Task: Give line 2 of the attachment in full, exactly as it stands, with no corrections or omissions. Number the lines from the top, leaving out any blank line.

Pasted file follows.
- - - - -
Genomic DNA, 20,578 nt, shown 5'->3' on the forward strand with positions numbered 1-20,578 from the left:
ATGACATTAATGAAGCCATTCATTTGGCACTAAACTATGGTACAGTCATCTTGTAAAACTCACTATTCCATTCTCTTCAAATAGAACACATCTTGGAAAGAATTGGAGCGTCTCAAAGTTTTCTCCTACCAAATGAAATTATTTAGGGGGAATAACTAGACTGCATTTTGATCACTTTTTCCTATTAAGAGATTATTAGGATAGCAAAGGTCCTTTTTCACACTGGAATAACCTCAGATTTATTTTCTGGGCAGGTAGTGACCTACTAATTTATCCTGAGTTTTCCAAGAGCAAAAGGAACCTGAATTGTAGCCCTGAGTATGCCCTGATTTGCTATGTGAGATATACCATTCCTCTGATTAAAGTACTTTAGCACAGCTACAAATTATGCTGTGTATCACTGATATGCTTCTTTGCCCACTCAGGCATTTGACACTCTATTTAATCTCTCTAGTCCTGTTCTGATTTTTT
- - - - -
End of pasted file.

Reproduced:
ATGACATTAATGAAGCCATTCATTTGGCACTAAACTATGGTACAGTCATCTTGTAAAACTCACTATTCCATTCTCTTCAAATAGAACACATCTTGGAAAGAATTGGAGCGTCTCAAAGTTTTCTCCTACCAAATGAAATTATTTAGGGGGAATAACTAGACTGCATTTTGATCACTTTTTCCTATTAAGAGATTATTAGGATAGCAAAGGTCCTTTTTCACACTGGAATAACCTCAGATTTATTTTCTGGGCAGGTAGTGACCTACTAATTTATCCTGAGTTTTCCAAGAGCAAAAGGAACCTGAATTGTAGCCCTGAGTATGCCCTGATTTGCTATGTGAGATATACCATTCCTCTGATTAAAGTACTTTAGCACAGCTACAAATTATGCTGTGTATCACTGATATGCTTCTTTGCCCACTCAGGCATTTGACACTCTATTTAATCTCTCTAGTCCTGTTCTGATTTTTT